Inka Road Today

The Inka built roads everywhere to unite the villages of the world.
The road is a rope that binds communities and allows us to live as one family.

—Panfilo Sulca (Quechua), Sarhua, Ayacucho, Peru, 2010

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    A woman on the Inka Road, Colca Canyon, Peru, 2014. Photo by Doug McMains, NMAI.


Tawantinsuyu Today—The Road Links Us to the Past

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    Select highlighted words to hear them spoken in Quechua.

    The Inka spoke the Quechua language, which is still spoken today in the Andes.


Descendants of the Inka today live in Peru, Ecuador, Bolivia, Chile, Argentina, and Colombia. Many maintain Inka traditions in their languages, arts, celebrations, and religion. Millions speak Quechua and Aymara. Ayni (reciprocity) is still a way of life. Reverence for Pachamama (Mother Earth) remains strong.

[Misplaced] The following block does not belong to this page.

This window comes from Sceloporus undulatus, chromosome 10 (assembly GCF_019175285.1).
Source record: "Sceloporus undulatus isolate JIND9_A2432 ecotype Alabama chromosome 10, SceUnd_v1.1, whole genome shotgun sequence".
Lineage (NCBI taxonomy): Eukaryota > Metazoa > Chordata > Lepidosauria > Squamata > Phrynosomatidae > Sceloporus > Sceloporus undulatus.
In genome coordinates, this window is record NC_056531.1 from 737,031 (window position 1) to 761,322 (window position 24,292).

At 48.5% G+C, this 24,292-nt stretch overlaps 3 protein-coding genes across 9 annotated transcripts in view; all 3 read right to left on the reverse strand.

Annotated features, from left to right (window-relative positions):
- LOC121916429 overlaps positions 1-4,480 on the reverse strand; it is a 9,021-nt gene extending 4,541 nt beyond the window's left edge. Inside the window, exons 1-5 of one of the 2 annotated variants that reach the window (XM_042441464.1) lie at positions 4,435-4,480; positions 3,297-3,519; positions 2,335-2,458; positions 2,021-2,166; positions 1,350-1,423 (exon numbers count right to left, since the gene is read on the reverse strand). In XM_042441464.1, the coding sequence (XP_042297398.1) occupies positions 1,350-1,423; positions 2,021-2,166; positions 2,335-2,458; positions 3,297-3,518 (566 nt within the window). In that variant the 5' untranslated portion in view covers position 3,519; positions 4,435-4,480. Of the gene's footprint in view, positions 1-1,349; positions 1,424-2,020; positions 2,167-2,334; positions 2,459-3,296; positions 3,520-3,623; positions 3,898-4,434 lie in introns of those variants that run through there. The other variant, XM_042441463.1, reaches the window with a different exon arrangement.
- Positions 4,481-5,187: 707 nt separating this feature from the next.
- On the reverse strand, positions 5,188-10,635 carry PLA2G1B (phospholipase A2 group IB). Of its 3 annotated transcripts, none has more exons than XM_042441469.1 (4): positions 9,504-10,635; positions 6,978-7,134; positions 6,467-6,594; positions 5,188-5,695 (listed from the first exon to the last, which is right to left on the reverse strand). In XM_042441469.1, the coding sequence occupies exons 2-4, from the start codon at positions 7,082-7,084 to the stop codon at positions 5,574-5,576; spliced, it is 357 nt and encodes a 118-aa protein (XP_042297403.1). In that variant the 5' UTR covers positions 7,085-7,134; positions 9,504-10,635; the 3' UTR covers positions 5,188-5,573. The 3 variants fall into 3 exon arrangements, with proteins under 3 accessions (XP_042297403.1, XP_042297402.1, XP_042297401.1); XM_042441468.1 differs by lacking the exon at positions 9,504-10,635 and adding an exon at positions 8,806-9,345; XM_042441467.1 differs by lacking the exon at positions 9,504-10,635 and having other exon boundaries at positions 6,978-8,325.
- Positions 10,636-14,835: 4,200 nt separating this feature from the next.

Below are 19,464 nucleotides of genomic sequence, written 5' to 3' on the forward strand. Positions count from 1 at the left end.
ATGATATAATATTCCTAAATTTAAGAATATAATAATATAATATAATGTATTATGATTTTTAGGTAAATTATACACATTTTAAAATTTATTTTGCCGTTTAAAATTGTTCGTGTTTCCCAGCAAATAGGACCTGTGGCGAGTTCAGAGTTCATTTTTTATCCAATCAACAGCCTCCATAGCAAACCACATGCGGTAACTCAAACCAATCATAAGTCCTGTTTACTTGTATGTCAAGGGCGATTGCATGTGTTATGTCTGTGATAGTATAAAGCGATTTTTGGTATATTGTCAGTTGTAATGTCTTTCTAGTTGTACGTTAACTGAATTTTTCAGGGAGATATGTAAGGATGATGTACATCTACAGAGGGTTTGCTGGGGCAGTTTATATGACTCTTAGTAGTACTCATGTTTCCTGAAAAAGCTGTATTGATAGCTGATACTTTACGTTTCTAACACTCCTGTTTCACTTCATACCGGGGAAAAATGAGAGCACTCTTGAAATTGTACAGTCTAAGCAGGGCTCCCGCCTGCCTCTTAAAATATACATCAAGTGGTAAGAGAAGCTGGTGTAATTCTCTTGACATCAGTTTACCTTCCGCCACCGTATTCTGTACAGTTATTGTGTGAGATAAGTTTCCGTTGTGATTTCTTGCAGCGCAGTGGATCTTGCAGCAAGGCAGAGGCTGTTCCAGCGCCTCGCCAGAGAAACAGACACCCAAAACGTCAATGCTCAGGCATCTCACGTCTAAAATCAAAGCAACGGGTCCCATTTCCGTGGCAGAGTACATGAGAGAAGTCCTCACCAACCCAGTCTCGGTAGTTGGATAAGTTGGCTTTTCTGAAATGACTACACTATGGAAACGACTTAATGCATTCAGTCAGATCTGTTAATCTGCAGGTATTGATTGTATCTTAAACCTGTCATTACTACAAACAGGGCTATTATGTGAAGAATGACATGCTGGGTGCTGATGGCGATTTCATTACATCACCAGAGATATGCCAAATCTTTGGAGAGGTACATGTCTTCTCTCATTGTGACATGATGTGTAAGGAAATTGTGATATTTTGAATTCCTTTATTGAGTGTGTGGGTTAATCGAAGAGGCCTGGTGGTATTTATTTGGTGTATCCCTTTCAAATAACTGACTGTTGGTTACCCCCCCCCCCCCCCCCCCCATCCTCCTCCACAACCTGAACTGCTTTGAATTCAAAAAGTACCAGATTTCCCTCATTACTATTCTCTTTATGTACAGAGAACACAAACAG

Although much of the Qhapaq Ñan has disappeared, approximately 500 communities still use parts of it. The road continues to link people—past and present—physically and spiritually.

In the Andes, ethnic identity and place of origin are often expressed by a hat. Patterns and colors are unique to the groups that make them.

While no longer the capital of an empire, Cusco remains the heart of the Inka legacy. Many Quechua people live in the same housing, farm the same land, speak the same language, perform the same rituals, and travel the same roads as their Inka ancestors.